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In the world of chemistry, understanding the difference between strong acids and weak acids is fundamental for both students and professionals alike. Strong acids are known for their ability to completely dissociate in water, making them a pivotal topic in chemical reactions and laboratory experiments.

As a child, when trying to come up with the biggest number possible, you might have said "infinity plus one." While technically infinity is the largest number because you cannot run out of numbers, the biggest numbers that we know of are still difficult to count but a bit more quantifiable.

By Yara Simón

Flame colors span a spectrum that tells a tale as old as fire itself. Many people wonder what color is the hottest flame; more than a testament to the natural fascination with fire's beauty, this question underscores a fundamental principle in the science of thermodynamics and combustion.

Do you need to calculate the rate at which something changes over time? Whether it's the change in the x-value over the change in the y-value of a line on a graph, or the distance travelled by a car over the course of an hour-long drive, you'll need a rate of change formula.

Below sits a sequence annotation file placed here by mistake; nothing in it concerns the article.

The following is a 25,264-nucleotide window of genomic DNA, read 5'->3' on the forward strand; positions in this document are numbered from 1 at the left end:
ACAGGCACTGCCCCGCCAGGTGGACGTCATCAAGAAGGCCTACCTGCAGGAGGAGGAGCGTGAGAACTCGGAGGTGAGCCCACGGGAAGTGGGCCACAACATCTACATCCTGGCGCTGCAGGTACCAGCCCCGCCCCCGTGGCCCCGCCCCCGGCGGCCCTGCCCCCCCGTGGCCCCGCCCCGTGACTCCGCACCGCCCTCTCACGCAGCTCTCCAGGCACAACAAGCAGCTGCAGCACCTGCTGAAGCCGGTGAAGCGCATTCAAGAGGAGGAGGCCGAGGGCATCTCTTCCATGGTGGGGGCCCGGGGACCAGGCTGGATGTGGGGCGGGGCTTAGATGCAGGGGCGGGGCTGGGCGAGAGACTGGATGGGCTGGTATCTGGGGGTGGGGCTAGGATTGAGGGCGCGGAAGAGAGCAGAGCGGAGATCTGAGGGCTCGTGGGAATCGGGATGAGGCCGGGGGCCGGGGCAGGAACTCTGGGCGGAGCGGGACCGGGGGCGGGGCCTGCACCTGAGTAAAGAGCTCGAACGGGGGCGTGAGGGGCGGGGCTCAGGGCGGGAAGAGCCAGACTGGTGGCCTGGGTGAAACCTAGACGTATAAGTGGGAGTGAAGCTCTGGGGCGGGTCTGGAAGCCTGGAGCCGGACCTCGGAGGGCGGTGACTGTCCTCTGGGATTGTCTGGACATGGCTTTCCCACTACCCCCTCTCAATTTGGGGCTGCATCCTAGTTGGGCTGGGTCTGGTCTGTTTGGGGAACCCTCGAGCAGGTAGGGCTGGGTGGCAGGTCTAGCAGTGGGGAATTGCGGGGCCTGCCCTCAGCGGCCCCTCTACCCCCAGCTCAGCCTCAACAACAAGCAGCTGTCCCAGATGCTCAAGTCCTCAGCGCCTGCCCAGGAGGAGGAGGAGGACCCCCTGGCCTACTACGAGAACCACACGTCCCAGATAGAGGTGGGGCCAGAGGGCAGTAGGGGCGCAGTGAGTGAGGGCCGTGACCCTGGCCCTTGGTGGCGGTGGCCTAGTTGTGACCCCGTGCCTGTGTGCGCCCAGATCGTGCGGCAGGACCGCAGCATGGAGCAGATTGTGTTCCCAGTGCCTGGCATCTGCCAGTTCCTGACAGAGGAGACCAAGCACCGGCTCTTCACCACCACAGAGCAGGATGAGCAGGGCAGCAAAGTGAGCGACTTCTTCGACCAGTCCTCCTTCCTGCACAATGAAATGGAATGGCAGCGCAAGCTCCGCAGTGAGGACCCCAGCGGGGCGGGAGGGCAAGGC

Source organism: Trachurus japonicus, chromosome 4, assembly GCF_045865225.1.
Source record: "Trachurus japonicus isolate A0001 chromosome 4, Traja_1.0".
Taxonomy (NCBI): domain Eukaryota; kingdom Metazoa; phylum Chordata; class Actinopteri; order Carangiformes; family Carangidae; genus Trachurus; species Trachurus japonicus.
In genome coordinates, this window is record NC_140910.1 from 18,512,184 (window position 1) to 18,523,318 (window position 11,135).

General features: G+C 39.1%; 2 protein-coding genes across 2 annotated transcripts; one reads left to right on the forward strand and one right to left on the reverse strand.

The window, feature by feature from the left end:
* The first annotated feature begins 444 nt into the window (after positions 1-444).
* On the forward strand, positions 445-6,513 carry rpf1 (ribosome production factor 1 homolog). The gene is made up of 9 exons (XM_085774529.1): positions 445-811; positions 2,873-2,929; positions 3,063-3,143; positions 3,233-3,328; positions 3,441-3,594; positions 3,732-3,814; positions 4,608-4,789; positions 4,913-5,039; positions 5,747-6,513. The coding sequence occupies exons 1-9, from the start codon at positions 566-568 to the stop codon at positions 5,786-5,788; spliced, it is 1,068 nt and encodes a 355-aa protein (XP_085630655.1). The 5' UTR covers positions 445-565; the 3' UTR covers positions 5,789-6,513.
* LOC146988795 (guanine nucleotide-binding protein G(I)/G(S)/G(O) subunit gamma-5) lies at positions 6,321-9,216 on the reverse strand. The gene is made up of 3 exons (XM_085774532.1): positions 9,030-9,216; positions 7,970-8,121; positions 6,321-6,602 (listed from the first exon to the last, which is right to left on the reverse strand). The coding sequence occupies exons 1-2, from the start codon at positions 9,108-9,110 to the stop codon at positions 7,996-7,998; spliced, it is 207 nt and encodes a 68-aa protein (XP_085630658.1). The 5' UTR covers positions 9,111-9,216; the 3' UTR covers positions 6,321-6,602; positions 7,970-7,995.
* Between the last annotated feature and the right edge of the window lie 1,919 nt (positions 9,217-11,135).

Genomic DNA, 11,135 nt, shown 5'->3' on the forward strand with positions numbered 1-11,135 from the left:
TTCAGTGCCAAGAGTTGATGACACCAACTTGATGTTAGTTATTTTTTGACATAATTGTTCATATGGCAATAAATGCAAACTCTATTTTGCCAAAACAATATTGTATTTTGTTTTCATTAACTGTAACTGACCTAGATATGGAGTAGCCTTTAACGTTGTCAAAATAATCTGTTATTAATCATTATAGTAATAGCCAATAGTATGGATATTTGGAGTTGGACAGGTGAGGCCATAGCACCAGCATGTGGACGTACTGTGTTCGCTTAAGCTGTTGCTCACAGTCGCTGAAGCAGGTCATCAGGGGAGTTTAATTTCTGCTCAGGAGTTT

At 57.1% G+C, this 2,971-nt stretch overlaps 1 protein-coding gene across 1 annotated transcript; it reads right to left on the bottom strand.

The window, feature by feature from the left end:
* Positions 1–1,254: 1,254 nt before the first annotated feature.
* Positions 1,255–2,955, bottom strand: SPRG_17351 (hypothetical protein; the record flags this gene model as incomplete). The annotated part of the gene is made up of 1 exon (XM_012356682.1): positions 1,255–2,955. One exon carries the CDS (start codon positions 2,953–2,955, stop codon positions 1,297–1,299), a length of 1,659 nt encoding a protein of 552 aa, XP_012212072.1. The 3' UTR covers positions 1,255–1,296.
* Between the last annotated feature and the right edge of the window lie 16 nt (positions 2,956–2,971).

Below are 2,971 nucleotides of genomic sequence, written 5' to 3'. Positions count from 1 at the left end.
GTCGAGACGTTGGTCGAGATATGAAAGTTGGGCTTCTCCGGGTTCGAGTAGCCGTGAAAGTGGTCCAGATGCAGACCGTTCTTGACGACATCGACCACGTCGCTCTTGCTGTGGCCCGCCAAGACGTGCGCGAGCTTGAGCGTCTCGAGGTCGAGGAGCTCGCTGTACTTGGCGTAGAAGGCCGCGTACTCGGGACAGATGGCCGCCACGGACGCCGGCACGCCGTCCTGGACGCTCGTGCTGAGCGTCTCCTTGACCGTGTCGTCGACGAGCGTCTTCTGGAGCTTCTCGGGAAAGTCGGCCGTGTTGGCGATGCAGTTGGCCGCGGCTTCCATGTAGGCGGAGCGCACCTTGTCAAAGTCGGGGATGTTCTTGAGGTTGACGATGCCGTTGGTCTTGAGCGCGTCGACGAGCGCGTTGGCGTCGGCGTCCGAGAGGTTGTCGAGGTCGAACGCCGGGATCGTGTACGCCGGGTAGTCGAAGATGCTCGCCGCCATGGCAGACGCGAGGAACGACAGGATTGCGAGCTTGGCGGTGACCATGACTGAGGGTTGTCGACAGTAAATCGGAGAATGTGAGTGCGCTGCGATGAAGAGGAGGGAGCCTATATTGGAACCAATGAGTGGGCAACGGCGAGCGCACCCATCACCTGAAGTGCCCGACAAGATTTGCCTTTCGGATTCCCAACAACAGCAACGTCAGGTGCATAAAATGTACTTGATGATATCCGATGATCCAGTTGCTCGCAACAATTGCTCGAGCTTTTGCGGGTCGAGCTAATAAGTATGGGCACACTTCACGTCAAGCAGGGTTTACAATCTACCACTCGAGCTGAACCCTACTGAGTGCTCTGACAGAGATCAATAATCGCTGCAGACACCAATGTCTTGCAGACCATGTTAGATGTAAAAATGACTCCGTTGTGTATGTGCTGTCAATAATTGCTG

By Sascha Bos

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Physicists use the displacement formula to find an object's change in position. It sounds simple, but calculating displacement can quickly get complicated.

By Sascha Bos

In nuclear physics, the concept of half-life plays a crucial role in understanding the decay of radioactive substances. Scientists use the half-life formula in other disciplines to predict the rate of decay, as well as measure the age of ancient artifacts through carbon dating.

By Yara Simón

Frequency is a fundamental concept when you're talking about waves, whether that means electromagnetic waves like radio waves and visible light, or mechanical vibrations like sound waves.

By Marie Look

The wavelength formula is a fundamental concept in physics, particularly in the study of waves and electromagnetic radiation.

By Yara Simón

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In math, few skills are as practical as knowing how to do long division. It's the art of breaking down complex problems into manageable steps, making it an essential tool for students and adults alike.